"I must, reaper. Child, if you only take my name, you can live forever. Would you like that?" the imp asked, shaking the boy between every word. After all that effort, Rumpelstiltskin wasn’t going to have his only chance slip away from him. Even better, the boy could not possibly understand the magic at work. Another man would never agree to such a thing.

However, since he was only six years old, the boy thought about extending his life. There was a whole world out there that had been taken away from him by his father and the imp, and so he nodded. He wanted to live; he wanted to be able to walk back to the village and tell his father about living forever and shove it in his greedy face.

"Good, boy,” the imp said with a light pat of his cheek. “All you have to say is My name is Rumpelstiltskin. You'll be immortal and I'll die, you see. You win twice, little one, so go ahead. Speak the words."

The boy couldn't see anymore, he wasn't able to tell the imp's eyes from the darkness that had swept over his eyes, but he knew he still had some life. It was only four words. He had strength enough for that.

"My name… is Rumpel… stilts… kin…"

He woke to find himself next to a pool of blood, which was slightly disturbing since he knew most of it was his, and apparently there was a lot of it. By all rights, he should be dead, and so he looked at his chest to see the damage. However, he found that his shirt did not fit very well, that his hands were covered in warts and extended in knobby fingers. Lifting up these new hands to his face, he felt pronounced cheekbones, weathered skin, wrinkles and folds over his young skin. His eyes felt smaller, and they didn’t see nearly so well as they did before the spell.

When he recovered from his transformation, he looked around and saw the broken and twisted body of a young man. Broken, crushed and bleeding, there were a hundred wounds covering every inch of his body. Once the boy reached out a wretched arm to overturn the body, he was surprised to see a thin smile permanently stretched across the man’s handsome features. It was impossible to understand, especially for a six-year old boy from a small village.

Looking up, he saw a tall, grim man in black robes standing a few feet away. Fatigue was evident on his face, the skin hanging just a little loose, and his scalp was covered by a rough and ragged crop of black hair. His cheekbones were high and pronounced, his lips so thin they were almost indistinguishable from the rest of his skin, but it was those eyes that were most disconcerting.

If the specter had not blinked, the boy would have thought they were made of stone.

"I'm sorry, boy, but you were deceived. The man before you was Rumpelstiltskin the Second, and he just gave you his name and his curse. No longer a miller's boy, you will not age. You will not need to eat, drink or breathe, though you can indulge just the same. You do not belong to humanity, but you must live amongst them until another takes your name.

"I do not expect you to understand, imp. Your mind is unpracticed and unrefined, and you will never be able to grow and understand as an adult. You will see so many things and you will remember most of them, but I do not think you will ever see the world as it is. You will not find reason in it.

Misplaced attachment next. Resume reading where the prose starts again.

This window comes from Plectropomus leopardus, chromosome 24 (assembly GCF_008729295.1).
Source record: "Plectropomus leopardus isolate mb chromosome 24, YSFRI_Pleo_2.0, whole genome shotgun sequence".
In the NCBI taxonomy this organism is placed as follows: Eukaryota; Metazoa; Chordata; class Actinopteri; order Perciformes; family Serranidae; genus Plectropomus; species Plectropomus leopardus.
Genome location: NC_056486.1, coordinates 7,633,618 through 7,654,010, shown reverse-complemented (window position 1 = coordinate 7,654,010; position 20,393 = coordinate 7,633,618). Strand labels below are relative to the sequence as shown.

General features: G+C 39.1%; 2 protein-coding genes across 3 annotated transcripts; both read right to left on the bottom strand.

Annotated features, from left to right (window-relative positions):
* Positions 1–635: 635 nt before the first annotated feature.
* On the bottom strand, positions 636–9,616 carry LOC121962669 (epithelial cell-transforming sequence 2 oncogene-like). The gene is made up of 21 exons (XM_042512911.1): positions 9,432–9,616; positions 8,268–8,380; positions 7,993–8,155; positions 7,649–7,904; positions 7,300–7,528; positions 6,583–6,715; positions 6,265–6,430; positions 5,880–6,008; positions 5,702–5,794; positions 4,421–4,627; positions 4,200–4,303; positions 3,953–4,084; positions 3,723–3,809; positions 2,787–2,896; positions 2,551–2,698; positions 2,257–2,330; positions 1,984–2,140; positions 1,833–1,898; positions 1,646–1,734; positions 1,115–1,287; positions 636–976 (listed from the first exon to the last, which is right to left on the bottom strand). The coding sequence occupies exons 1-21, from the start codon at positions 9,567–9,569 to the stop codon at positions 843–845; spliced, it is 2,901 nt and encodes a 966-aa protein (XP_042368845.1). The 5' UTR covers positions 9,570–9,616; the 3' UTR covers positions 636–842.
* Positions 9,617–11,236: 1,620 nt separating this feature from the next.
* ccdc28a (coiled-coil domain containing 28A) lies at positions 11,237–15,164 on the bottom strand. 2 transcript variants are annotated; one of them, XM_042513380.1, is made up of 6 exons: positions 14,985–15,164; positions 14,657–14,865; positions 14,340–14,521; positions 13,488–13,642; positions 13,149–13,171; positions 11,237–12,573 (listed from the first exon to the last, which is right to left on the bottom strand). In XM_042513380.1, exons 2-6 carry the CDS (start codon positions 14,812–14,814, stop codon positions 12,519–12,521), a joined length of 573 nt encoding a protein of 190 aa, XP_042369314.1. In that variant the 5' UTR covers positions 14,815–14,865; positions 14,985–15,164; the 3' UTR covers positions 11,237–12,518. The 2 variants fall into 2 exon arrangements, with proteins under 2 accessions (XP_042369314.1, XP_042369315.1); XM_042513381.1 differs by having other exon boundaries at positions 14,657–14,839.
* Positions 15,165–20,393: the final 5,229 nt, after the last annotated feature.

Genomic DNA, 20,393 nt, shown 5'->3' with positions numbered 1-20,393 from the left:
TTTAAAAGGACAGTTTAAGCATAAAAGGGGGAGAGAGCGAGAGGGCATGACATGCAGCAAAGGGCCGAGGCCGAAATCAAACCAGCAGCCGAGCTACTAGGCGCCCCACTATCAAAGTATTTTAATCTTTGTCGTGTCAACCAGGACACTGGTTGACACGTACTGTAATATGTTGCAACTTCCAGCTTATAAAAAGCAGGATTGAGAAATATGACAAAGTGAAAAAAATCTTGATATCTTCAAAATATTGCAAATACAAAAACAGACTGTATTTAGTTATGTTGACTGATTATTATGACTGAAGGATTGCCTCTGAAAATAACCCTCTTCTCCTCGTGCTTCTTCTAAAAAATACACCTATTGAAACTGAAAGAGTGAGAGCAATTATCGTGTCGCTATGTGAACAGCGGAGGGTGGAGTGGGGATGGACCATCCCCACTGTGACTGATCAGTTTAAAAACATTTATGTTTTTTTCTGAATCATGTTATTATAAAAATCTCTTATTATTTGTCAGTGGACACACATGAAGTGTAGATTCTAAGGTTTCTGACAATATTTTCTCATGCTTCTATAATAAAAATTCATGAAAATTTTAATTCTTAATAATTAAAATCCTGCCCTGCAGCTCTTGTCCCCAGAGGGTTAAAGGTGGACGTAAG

“If there is justice in these worlds, then the man lying there shall experience more pain in the afterlife than he could possibly understand. Hopefully, this living hell will seem so much lighter in comparison," the reaper concluded before sighing and looking down. He could not abandon a poor, cursed child like this.

Death had to do something.

"The most I can do is maintain your innocence, imp. I will twist your predecessor’s propensity for gold into some other fortune, and I will make this world wondrous in your mind. Perhaps in lunacy you shall find peace," he said, waving a hand covered in a blue haze. For an instant, the boy felt something reaching into his mind, but then everything went white.

The miller’s boy stopped existing at that moment, and in his place rose Rumpelstiltskin the Third. With a smile on his face, the imp casually jumped forward before walking down the road, grateful to feel sunlight on his face. He didn’t know exactly why, but he felt like the village behind him was some place he'd rather not be, so that left the option of the wide-open road. It just felt right. In fact, he imagined he had a distinct chance of running into gophers and having an adventure, though he had no idea what a gopher looked like or what they might consider an adventure.

Less grateful, Death watched as the now-insane imp departed from the village that had abandoned him. Certain of almost nothing else, the reaper knew he would always watch out for that poor boy. Against such cruelty it was the least he could do, but he put the thought out of his mind as he turned his gaze to the village behind him. It had become obvious that he needed to pay the miller a visit.

A man like that did not deserve a life of fortune or peace.